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Study aims to discover what makes neighborhoods healthy for residents

BY SUSAN IPAKTCHIAN

Doctors routinely advise their older patients to walk more, but what if the sidewalks are crumbling or if they don't know a neighbor who could serve as a walking partner to help them feel safe?

Just how much a neighborhood's environment affects the health and quality of life of older adults will be addressed by a new study conducted by researchers at the Stanford School of Medicine, San Diego State University, the University of Cincinnati and the research firm of Lawrence Frank and Co. Inc. of Vancouver, British Columbia.

The researchers are recruiting 500 residents of the Seattle area age 66 or older to determine what factors make for the healthiest neighborhoods, and will do a similar study in Baltimore when the Seattle portion concludes. They hope their findings will help city planners and agencies for the elderly identify elements that help—and hinder—the ability to stay independent and healthy as people age.

"So much of our health-promotion activities have focused on the person and the individual characteristics that make it easier to be healthy," said Abby King, PhD, professor of health research and policy and of medicine at the Stanford Prevention Research Center, who is the principal investigator for the study. "But you can only go so far talking about personal characteristics. You need to better understand the context in which people live so that you can have more of an impact on their health behaviors."

For example, the study will attempt to determine whether older adults know more of their neighbors in suburban vs. urban neighborhoods, as well as whether a lively or a relaxing neighborhood leads to a better quality of life.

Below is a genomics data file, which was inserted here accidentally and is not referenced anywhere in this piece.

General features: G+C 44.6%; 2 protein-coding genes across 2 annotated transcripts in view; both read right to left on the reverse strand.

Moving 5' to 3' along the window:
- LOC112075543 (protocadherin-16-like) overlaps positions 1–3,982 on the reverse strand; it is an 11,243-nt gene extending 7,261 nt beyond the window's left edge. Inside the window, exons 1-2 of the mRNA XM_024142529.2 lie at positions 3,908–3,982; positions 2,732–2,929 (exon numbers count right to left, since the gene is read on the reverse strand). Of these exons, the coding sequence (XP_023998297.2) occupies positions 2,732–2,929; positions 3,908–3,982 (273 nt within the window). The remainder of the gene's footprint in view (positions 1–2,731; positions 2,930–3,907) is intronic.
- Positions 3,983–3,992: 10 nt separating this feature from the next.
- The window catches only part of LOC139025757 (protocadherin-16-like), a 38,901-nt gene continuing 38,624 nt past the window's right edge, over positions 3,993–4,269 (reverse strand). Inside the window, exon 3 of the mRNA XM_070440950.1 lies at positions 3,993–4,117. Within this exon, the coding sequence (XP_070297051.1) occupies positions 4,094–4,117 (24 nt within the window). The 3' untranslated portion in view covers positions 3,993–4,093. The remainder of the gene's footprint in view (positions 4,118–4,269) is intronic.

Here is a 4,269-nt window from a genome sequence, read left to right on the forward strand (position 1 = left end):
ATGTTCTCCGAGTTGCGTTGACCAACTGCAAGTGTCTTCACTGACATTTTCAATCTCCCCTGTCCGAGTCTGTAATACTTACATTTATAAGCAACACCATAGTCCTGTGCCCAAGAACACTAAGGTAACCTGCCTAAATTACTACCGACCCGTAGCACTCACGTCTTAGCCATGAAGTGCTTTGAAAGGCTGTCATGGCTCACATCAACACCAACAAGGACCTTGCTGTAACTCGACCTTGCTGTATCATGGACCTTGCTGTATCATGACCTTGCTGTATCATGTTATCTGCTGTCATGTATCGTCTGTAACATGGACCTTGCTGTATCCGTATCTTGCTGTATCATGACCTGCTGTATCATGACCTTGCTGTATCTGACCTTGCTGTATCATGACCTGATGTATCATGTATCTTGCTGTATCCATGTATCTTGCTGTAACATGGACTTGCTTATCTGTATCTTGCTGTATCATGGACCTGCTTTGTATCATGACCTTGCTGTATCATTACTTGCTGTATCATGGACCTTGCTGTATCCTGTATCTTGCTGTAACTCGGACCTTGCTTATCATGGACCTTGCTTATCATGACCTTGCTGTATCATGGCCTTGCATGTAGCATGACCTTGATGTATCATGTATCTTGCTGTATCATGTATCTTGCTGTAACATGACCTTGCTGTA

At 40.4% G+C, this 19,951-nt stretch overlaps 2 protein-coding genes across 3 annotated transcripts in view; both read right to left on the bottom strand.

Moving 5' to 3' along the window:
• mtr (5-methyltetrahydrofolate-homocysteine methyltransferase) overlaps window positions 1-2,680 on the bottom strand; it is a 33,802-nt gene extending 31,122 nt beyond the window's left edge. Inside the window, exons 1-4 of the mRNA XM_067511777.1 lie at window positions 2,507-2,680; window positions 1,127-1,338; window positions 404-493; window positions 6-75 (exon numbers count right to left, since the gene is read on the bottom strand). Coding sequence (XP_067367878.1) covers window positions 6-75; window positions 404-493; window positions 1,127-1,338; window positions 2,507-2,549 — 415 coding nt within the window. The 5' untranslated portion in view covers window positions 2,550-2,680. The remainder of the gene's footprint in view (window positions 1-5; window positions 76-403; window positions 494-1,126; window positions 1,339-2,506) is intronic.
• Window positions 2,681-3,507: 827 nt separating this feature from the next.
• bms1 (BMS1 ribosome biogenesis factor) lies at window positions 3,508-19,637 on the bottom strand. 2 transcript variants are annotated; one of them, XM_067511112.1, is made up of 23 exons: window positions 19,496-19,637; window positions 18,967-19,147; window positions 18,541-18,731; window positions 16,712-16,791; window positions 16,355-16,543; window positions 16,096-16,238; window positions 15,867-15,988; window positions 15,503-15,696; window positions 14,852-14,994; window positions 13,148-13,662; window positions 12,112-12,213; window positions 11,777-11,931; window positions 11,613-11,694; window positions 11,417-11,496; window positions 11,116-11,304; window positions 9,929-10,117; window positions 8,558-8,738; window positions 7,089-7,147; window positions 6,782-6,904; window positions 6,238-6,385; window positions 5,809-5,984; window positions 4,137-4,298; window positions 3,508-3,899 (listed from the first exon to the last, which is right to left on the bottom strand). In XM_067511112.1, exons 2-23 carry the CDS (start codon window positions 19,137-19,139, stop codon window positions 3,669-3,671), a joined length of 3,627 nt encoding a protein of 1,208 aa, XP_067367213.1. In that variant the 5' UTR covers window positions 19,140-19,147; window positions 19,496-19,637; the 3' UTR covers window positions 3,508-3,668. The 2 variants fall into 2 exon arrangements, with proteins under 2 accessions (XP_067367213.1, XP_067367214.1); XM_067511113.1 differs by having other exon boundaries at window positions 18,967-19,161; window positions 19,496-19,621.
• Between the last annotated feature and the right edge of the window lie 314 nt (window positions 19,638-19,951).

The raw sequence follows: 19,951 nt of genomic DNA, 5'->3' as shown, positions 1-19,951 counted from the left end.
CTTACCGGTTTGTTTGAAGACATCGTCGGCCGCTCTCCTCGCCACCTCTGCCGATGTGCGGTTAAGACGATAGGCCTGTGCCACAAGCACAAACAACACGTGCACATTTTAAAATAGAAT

Another focus of the study, known as the Neighborhood Quality of Life Study for Seniors, is the effect of a neighborhood's environment on physical activity. King noted that older adults remain one of the most inactive segments of the U.S. population even though regular exercise can aid in preventing and controlling such diseases as hypertension, heart disease, type-2 diabetes, some forms of cancer and osteoporosis. However, to date there has been no systematic investigation of the relationship between environmental factors and physical activity among older adults, she added.

The study will examine such issues as: Can the participant walk to local shops or community centers easily? Are the streets safe? Do traffic lights allow enough time to cross streets? Must a participant drive or ride in order to access basic services?

Participants will fill out questionnaires at two different times during a one-year period. They will be asked to rate their local environment for safety, access to amenities and services, availability of public transportation and other characteristics. Participants will also wear a small monitor to record their level of physical activity for two one-week periods during the year. Researchers will collect geographic data and make on-site observations, assessing roads, traffic, crime, even the weather.

Seattle and Baltimore were chosen because there is already a wealth of data about their neighborhoods and because they have both urban and suburban settings, King said.

In Seattle, the researchers are working with the Seattle-King County Area Agency on Aging to identify diverse neighborhoods for the study. A randomly selected group of older adults from those areas will be contacted about possible participation. The first round of recruitments will take place in the communities of Redmond, Auburn, Kirkland and Skyway. The second round will involve the Beacon Hill, First Hill, Central District and Newport/New Castle areas. Additional communities are still being determined.

The study's goals have the backing of Seattle's mayor. "This research will help us determine how neighborhood design inspires physical activity and enhances the quality of life for elderly people," said Mayor Greg Nickels. "I encourage Seattle seniors to participate."

The two co-principal investigators of the study are James Sallis, PhD, professor of psychology at San Diego State University; and Lawrence Frank, PhD, founder of Lawrence Frank and Co. The study is funded by the National Institutes of Health.